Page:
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‘The citizens of Tallahassee are victims of a crime’: Ethics expert and City leaders react to Burnette verdict

Published: Aug. 17, 2021 at 6:00 PM EDT
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TALLAHASSEE, Fla. (WCTV) - After JT Burnette was found guilty of extortion and four other charges against him, City leaders and ethics experts are reacting to the verdict.

Burnette was found not guilty of four of the other nine counts against him on Friday, August 13.

Ben Wilcox, the Research Director for the research institute and nonprofit Integrity Florida, says the City of Tallahassee has a black eye that’s going to take years to heal.

“It’s terrible for the City,” Wilcox said. “Obviously a crime has been committed, and the citizens of Tallahassee are victims of a crime.”

Wilcox argues local government should be proactive in promoting transparency; he says it starts with lobbyists.

Former City Commissioner Scott Maddox and Paige Carter-Smith’s lobbying firm, “Governance, Inc”, was a major part of the JT Burnette trial. Burnette was convicted of facilitating two payments, in January and February of 2017, to Governance from the undercover FBI agents’ front company, “Southern Pines Development.”

Wilcox says the Independent Ethics Board currently has three ordinances on the table for the City Commission to review, all dealing with lobbying.

He says right now, not everyone who is lobbying is registered.

“So one of the ordinances the ethics board is recommending would tighten that definition of what is a lobbyist and would capture these people who are currently unregistered, and kind of deceiving the public,” Wilcox said.

Wilcox says the other two ordinances would allow the Ethics Board to have some oversight on the registration of lobbyists and allow members of the public to file a complaint if they believe a person has not accurately registered.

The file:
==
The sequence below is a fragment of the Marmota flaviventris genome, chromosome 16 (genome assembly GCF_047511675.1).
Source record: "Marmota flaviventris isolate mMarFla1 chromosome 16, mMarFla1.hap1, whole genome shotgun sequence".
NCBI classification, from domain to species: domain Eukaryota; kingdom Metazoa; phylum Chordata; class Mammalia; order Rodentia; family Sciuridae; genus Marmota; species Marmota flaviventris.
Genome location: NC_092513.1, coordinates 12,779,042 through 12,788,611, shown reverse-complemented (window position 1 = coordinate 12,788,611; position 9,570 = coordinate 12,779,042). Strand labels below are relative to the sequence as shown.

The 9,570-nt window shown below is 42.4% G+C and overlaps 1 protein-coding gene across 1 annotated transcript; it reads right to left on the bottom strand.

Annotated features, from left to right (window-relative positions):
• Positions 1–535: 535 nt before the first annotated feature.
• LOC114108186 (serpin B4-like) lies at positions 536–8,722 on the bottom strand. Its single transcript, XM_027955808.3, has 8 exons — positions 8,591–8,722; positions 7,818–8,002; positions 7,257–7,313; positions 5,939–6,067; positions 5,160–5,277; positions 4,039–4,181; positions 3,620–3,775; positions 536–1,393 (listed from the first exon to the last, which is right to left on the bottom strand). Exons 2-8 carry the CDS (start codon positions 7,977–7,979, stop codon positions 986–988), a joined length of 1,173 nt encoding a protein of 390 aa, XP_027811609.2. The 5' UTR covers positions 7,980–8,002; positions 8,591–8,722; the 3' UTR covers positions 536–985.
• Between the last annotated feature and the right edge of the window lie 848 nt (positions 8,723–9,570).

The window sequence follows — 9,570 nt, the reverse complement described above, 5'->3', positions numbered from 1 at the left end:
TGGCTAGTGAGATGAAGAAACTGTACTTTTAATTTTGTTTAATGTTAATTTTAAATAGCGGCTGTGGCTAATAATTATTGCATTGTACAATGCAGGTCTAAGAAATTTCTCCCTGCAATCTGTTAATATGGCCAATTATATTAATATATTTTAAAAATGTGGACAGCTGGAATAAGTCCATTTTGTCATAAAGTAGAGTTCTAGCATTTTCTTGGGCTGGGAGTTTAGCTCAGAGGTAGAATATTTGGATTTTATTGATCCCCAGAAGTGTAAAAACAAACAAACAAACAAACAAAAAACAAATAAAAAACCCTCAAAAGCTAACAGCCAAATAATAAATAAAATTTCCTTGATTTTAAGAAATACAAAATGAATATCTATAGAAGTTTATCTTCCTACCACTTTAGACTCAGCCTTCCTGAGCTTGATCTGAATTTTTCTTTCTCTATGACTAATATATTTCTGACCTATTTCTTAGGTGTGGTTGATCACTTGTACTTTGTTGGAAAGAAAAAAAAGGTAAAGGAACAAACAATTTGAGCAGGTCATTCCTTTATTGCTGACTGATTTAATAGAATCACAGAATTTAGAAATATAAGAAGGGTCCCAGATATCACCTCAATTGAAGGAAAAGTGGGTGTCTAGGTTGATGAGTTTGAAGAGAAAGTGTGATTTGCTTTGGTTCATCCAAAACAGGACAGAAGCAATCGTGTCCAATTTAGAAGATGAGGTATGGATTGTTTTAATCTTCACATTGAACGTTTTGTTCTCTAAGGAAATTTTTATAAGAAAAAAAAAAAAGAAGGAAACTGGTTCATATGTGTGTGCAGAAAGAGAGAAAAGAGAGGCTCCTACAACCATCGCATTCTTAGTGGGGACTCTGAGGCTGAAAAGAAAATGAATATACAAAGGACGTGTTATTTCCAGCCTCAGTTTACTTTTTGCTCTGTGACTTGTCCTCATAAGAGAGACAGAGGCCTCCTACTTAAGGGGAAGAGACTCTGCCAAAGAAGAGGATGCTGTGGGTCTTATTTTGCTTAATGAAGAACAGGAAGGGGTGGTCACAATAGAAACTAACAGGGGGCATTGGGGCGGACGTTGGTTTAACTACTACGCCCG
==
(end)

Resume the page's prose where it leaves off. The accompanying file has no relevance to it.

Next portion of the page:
“That’s the reason we have lobby registration requirements is so that the public can see the forces moving beneath the surface of government and influencing public policy,” Wilcox said.

He adds that he believes the City needs to do some self-reflection.

“My concern is that there are people involved with City government that may have either turned a blind eye or in some ways enabled this kind of corruption to take place in Tallahassee,” Wilcox said.

Tallahassee Mayor John Dailey said the actions of a few do not define the entire community.

“I was angry and disappointed, much like everyone in Tallahassee of the corruption that took place, and how it affects public trust in Tallahassee,” Dailey said. “I’m sure that we have all learned lessons throughout this entire event, and so we, I’m sure, will have a nice long conversation about what other actions need to take place.”

Dailey says transparency is vital.

“That’s the first step in truly restoring public trust in City Hall. Whether it comes to full financial disclosure, how we conduct ourselves, all of these elements are very important,” Dailey said. “I ran for Mayor to restore public trust. Very proud that in the first year we were able to pass the most comprehensive ethics reform package in the City of Tallahassee and in the state of Florida.”

City Commissioner Jeremy Matlow says he was disturbed about what came out during the trial

“Bribery and public corruption has infiltrated our City to the very top, at the highest level of City Hall. But I think the good thing is, justice was served,” Matlow said.

Matlow says he will be bringing forward his own recommendations on ethics later in the fall.

“If you’re a business leader and you were paying bribes, I think we need to cancel your contracts. If you’re a member of staff that was enabling this behavior, I think we need to see your resignation,” Matlow said. “And as a City, as elected officials, we need to really look at our policies and make sure nothing like this ever happens again.”

Scott Maddox and Paige Carter-Smith are scheduled to be sentenced on September 9, while JT Burnette is set to be sentenced on October 28.

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